“Let me tell you about my trouble with girls. Three things happen when they are in the lab: you fall in love with them, they fall in love with you, and when you criticise them they cry.”
The 2001 winner of the Nobel Prize for Medicine, Sir Tim Hunt, is onto something, regardless of him being forced to apologize for it later. Although I believe him when he said his comments at a conference in South Korea were a joke, he was clearly telling it because it reflected an amalgamation of certain real-life experiences he’d had.
The backlash against Sir Tim has been vitriolic to say the least and, like in many similar circumstances, the fury stems in large part from an unconscious realization by his critics that he’s right. Not only is he right, substantial numbers of women agree with him: women are generally worse at regulating their emotions in the workplace.
If a scientist, male or female, had declared at a conference that the majority of men in the workplace bullied women, imposed themselves on them unfairly, or were involved in some kind of mass rape culture, without any evidence, the response would have been one of head-nodding or huge mirth at the “truth” being reiterated.
But when frank, non-politically correct gentlemen like Sir Tim say what they have experienced, whether in the form of a joke or not, batten down the hatches and prepare for the nuclear holocaust, folks. Because that’s what’s coming your way when you have the audacity to speak your mind on taboo topics, especially as a world-renowned expert in your field, let alone a Nobel Prize winner.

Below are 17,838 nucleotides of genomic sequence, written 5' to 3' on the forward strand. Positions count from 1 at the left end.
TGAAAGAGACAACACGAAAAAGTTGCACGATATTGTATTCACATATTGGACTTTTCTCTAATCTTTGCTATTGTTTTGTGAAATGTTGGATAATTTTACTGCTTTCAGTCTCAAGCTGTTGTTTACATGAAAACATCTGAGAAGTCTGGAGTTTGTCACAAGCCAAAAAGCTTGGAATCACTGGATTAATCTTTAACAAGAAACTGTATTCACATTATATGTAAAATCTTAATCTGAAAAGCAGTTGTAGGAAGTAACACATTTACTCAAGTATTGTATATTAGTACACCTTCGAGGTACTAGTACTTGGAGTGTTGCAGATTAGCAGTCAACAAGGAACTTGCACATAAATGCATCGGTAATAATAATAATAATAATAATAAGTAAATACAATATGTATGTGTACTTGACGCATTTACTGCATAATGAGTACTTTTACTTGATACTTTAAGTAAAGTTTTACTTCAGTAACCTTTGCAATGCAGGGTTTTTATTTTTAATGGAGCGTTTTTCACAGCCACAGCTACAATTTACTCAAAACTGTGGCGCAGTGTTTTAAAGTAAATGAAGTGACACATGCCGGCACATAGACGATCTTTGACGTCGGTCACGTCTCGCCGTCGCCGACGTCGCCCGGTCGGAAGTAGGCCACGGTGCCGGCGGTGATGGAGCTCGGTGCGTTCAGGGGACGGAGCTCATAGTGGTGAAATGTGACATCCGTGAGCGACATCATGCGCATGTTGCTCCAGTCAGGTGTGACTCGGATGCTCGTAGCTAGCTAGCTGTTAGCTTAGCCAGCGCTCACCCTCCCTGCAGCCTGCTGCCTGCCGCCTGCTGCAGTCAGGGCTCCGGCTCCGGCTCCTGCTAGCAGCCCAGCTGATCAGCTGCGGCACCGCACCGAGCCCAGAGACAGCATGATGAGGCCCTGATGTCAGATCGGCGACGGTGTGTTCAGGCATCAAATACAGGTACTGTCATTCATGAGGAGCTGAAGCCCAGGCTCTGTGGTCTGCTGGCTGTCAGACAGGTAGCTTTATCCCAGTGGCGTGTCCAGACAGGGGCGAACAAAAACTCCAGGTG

Women themselves say women are more emotional in the workplace
Take this study as an example, although, of course, one of those working for the company making the survey, Kathryn Fagg, tried to refute their own results:
It found 41 per cent of women thought men were better at managing their emotions, while 14 per cent thought women were better. Forty-five per cent remained neutral.
I don’t know about you, but this certainly replicates my own experiences in the workplace, from the time I first secured part-time employment when a 14-year-old junior high school student. In the retail environment, well before I entered university, girls my age or thereabouts were routinely afforded the cushier jobs, from permanent cashier to change-room attendant.
They would gag if they had to clean up when produce went stale or leaks of stored soft drinks remained unnoticed until the smell became unbearable for customers and staff alike. The idea of a girl or woman taking the garbage out, like the boys and men were expected to, never ever materialized as well.
During stocktake, assuming a girl of the same size had half the upper-body strength, female employees were “lucky” to carry 15% of the combined weight across the day as a male of any age and comparable weight. When managers yelled at girls, half of the time they would cry and our superiors would let them off without punishment.
If a girl established a particularly significant reputation as a teary-eyed soul, subsequent expectations of them would slip 20,000 leagues beneath the word “mediocre.” Boys, on the other hand, had to endure the whole diatribe and then some, all whilst having their demanded work performance stay unchanged or rise higher.
Fact: Women generally find it harder to suppress their emotions